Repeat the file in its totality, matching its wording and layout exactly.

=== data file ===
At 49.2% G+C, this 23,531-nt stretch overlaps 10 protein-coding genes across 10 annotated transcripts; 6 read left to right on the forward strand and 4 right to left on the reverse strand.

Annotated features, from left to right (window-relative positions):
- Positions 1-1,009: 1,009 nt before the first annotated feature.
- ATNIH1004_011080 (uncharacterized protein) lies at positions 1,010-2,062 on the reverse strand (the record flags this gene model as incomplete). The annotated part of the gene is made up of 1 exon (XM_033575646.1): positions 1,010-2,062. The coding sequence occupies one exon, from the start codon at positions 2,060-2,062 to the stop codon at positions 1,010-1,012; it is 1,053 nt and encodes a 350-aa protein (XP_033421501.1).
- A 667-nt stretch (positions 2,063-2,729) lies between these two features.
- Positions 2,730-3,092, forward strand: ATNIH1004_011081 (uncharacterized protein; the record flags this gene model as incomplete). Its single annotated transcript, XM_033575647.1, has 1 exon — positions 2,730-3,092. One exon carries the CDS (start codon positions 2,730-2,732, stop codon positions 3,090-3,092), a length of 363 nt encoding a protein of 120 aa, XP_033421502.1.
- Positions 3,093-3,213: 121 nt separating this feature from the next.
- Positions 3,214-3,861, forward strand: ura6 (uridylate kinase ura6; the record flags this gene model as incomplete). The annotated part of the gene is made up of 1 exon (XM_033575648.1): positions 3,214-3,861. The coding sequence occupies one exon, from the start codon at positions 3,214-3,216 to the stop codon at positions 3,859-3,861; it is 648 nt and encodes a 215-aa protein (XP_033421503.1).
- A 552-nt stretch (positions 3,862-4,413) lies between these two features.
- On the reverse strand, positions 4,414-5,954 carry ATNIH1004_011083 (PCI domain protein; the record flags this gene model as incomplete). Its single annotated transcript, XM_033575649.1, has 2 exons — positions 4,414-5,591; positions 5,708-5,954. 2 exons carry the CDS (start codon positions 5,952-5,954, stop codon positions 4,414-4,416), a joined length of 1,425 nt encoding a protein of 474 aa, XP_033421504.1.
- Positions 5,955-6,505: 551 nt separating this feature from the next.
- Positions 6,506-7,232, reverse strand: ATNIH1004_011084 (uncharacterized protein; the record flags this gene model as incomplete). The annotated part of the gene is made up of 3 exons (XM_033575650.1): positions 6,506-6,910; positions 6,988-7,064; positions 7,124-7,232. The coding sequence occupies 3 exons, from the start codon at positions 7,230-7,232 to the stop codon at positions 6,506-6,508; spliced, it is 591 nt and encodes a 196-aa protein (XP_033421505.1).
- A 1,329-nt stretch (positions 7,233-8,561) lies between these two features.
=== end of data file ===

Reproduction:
At 49.2% G+C, this 23,531-nt stretch overlaps 10 protein-coding genes across 10 annotated transcripts; 6 read left to right on the forward strand and 4 right to left on the reverse strand.

Annotated features, from left to right (window-relative positions):
- Positions 1-1,009: 1,009 nt before the first annotated feature.
- ATNIH1004_011080 (uncharacterized protein) lies at positions 1,010-2,062 on the reverse strand (the record flags this gene model as incomplete). The annotated part of the gene is made up of 1 exon (XM_033575646.1): positions 1,010-2,062. The coding sequence occupies one exon, from the start codon at positions 2,060-2,062 to the stop codon at positions 1,010-1,012; it is 1,053 nt and encodes a 350-aa protein (XP_033421501.1).
- A 667-nt stretch (positions 2,063-2,729) lies between these two features.
- Positions 2,730-3,092, forward strand: ATNIH1004_011081 (uncharacterized protein; the record flags this gene model as incomplete). Its single annotated transcript, XM_033575647.1, has 1 exon — positions 2,730-3,092. One exon carries the CDS (start codon positions 2,730-2,732, stop codon positions 3,090-3,092), a length of 363 nt encoding a protein of 120 aa, XP_033421502.1.
- Positions 3,093-3,213: 121 nt separating this feature from the next.
- Positions 3,214-3,861, forward strand: ura6 (uridylate kinase ura6; the record flags this gene model as incomplete). The annotated part of the gene is made up of 1 exon (XM_033575648.1): positions 3,214-3,861. The coding sequence occupies one exon, from the start codon at positions 3,214-3,216 to the stop codon at positions 3,859-3,861; it is 648 nt and encodes a 215-aa protein (XP_033421503.1).
- A 552-nt stretch (positions 3,862-4,413) lies between these two features.
- On the reverse strand, positions 4,414-5,954 carry ATNIH1004_011083 (PCI domain protein; the record flags this gene model as incomplete). Its single annotated transcript, XM_033575649.1, has 2 exons — positions 4,414-5,591; positions 5,708-5,954. 2 exons carry the CDS (start codon positions 5,952-5,954, stop codon positions 4,414-4,416), a joined length of 1,425 nt encoding a protein of 474 aa, XP_033421504.1.
- Positions 5,955-6,505: 551 nt separating this feature from the next.
- Positions 6,506-7,232, reverse strand: ATNIH1004_011084 (uncharacterized protein; the record flags this gene model as incomplete). The annotated part of the gene is made up of 3 exons (XM_033575650.1): positions 6,506-6,910; positions 6,988-7,064; positions 7,124-7,232. The coding sequence occupies 3 exons, from the start codon at positions 7,230-7,232 to the stop codon at positions 6,506-6,508; spliced, it is 591 nt and encodes a 196-aa protein (XP_033421505.1).
- A 1,329-nt stretch (positions 7,233-8,561) lies between these two features.